For Skype, Tense Moments, New Deals

13 thoughts on “For Skype, Tense Moments, New Deals”

  1. I just don’t get the Skype hype and why anyone would want it…I thought open standards was the holy grail but it seems the mainstream bloggers all promote Skype. Is it because of their podCast VoIP experience? Seems they should be dumping Skype in droves and getting on the open, interoperability bandwagon. Where are the Gillmors, Winers, Searles?

  2. it is clearly the early mover advantage that is working for them, and the other thing is that they have been the only game in town so far. that has a role to play in this as well. i think as gizmo project and others like it become stronger, some of those skype advantages are going to go away. just my two cents

  3. You know what Om? You are in part very responsible for increasing the noise-to-signal ratio about Skype and its getting old. I thought you are a reporter. A journalist. This is not reporting, this is speculation. Is your new job at Business 2.0 that of odds maker? Do you have a secret connection to the bookees in Vegas?

    One day its Murdoch buying Skype for a billion bucks, then the next day Google might buy them out. Oh wait, maybe its Yahoo. And then a week later Vonage might do an IPO and this will surely increase Skype’s valutation. Oh but wait a minute, Skype says their not for sale. And now they are in deep doo doo because the wild west ways are gone. Or are they? Sheesh.

  4. Om is on it. I like his rythym and style. He’s on the back end of rumors and on the front-end in fact and solid opinion. All this Skype news has been in the press for awhile. Om isn’t breaking it. In fact, he’s just sweeping up the crumbs very nicely.

    Thanks Om.

    BTW, Skype has already denied the Hutchison 5% deal, so your IPO thought is still an option.

  5. Here’s my most recent thoughts on Skype after the ISP fallout has settled. Skype is probably at least a year ahead in telephony over the ISP’s. They have an established network over PSTN, features, bug-fixes, operating systems, devices, and wireless on the way. That said, I believe if they develop key partnerships with mobile phone service providers and mobile phone handset makers, then they are in a very nice position.

  6. Skype really needs any growth story at this stage if they want to be acquired for more than $3Bn or aim for an IPO anytime soon.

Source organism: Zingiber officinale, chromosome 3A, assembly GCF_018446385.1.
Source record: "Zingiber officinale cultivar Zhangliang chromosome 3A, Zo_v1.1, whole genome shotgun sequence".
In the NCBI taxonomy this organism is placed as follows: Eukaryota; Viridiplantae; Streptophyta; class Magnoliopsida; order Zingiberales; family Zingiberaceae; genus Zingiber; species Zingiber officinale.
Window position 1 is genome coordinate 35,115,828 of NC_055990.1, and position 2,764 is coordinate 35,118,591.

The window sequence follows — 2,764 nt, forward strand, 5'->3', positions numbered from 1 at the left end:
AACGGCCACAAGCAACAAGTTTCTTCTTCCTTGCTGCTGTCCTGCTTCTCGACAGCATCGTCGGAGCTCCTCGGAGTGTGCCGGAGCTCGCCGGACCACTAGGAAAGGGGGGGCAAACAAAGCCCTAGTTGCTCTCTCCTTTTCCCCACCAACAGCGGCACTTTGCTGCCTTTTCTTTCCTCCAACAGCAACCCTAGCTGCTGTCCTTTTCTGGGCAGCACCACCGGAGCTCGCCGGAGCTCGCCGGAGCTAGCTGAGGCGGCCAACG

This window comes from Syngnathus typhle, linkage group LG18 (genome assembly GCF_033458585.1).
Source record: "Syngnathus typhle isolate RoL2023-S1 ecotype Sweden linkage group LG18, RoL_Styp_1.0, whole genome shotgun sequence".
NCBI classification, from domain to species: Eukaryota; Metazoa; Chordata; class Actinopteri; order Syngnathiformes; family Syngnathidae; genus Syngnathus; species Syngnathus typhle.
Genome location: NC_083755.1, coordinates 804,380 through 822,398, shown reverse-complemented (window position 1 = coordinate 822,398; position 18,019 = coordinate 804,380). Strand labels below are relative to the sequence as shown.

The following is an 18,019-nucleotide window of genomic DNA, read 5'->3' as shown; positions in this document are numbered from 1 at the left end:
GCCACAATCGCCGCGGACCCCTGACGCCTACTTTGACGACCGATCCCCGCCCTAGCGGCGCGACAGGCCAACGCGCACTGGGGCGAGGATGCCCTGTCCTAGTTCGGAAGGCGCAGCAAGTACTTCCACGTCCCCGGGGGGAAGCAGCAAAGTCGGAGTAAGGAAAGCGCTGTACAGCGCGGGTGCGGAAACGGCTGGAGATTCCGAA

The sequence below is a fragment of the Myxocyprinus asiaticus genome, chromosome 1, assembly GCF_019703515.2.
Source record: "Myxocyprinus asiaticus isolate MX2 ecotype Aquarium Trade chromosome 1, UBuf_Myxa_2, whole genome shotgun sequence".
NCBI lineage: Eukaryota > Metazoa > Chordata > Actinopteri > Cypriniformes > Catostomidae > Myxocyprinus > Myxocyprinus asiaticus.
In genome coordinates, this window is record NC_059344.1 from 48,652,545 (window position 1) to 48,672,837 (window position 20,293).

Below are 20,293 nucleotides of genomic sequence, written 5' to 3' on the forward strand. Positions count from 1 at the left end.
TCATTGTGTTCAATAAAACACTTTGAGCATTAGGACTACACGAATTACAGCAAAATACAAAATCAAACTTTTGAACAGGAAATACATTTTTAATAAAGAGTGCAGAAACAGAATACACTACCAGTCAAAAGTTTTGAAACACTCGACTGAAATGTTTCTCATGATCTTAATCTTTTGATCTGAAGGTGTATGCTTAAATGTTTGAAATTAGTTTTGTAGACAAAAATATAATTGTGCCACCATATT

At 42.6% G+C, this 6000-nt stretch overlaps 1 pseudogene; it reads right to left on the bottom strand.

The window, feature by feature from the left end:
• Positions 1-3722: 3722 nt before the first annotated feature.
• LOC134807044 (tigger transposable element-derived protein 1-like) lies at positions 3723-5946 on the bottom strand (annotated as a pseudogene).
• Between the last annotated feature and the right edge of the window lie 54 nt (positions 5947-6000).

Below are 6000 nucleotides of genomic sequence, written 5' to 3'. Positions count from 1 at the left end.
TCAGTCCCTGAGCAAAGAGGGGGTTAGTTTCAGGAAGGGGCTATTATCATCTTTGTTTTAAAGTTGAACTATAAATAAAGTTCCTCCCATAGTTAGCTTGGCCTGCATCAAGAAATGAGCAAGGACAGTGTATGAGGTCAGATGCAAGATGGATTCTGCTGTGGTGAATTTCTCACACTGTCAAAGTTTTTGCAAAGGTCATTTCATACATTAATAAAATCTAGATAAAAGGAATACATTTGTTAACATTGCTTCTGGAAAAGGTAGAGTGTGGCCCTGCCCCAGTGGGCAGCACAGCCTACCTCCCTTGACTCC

Interestingly, Skype has just a partnership with a 3G mobile phone operator in Germany to offer their services to mobile users… surprising co-opetition indeed.

    PD: Om, thanks for all your good work. Your deep analysis and fact gathering is proof of great journalism and is a pleasure to read your posts every day.
    Carl, there will always be rumours flying around the Net, as that the spice that makes Web 2.0 such a great adventure. Chill out and enjoy the ride.

  7. Michael Robertson wrote: “If you have to download a program (THEIR program) to talk to it that’s NOT an API.”

    Skype is a pure P2P solution, with almost no central server, so it’s normal that the API talks with the clients. And that the client is on your same machine is just a technical requirements, it’s not possible to have any software talk with the supernodes.

    And about Skype not being open: How should a completely decentralized network run and survive if any hacker could write a client with the purpose of taking the network down?

  8. To PXLated:

    Hello! the open standard that matters most is the PSTN, which Skype connects to handily. That beats every other standard there is in the geek world. I use Skype daily. Living in Spain it is convenient for calling American and European PSTN phones for less than 2 cents a minute. I tried using Messenger’s voice function today with several people. The quality does not compare to Skype, yet Skype is far from perfect. Real people aren’t interested in standards, they just want it to work… and for the time being, Skype is far and away the best.

  9. I use Skype daily and it works good enough for me, not to say great. And I was a bit surprised on comments from people arguing that Skype does not make use of a standard. Well I think those people better should take a look around at the REAL world and watch how many other standards are set. In my opinion the better standards are the “de facto’sâ€?, those that are formed on the edge of the advancement of technology. Why? Well simply because standard bodies work very slow, mostly to slow leaving the market open for a (much better!) proprietary solution. In many cases proprietary technology, when used on a large scale, simply IS the best base to built a real good standard on. Consuming people just want to make use of a good service/product for an affordable price and they don’t care if it’s a standard or not.
    It’s the market that sets the standard and NEVER the other way around unless that standard is AND in time AND a good one AND for an affordable price because…. That simply is how the market works!
    To say it in other words: when 85% of all VOIP users are using Skype, then SKYPE is the standard, not SIP, because SKYPE better matched that emerging VoIP demand: IN TIME, STATE OF THE ART, AFFORDABLE …

    Mark

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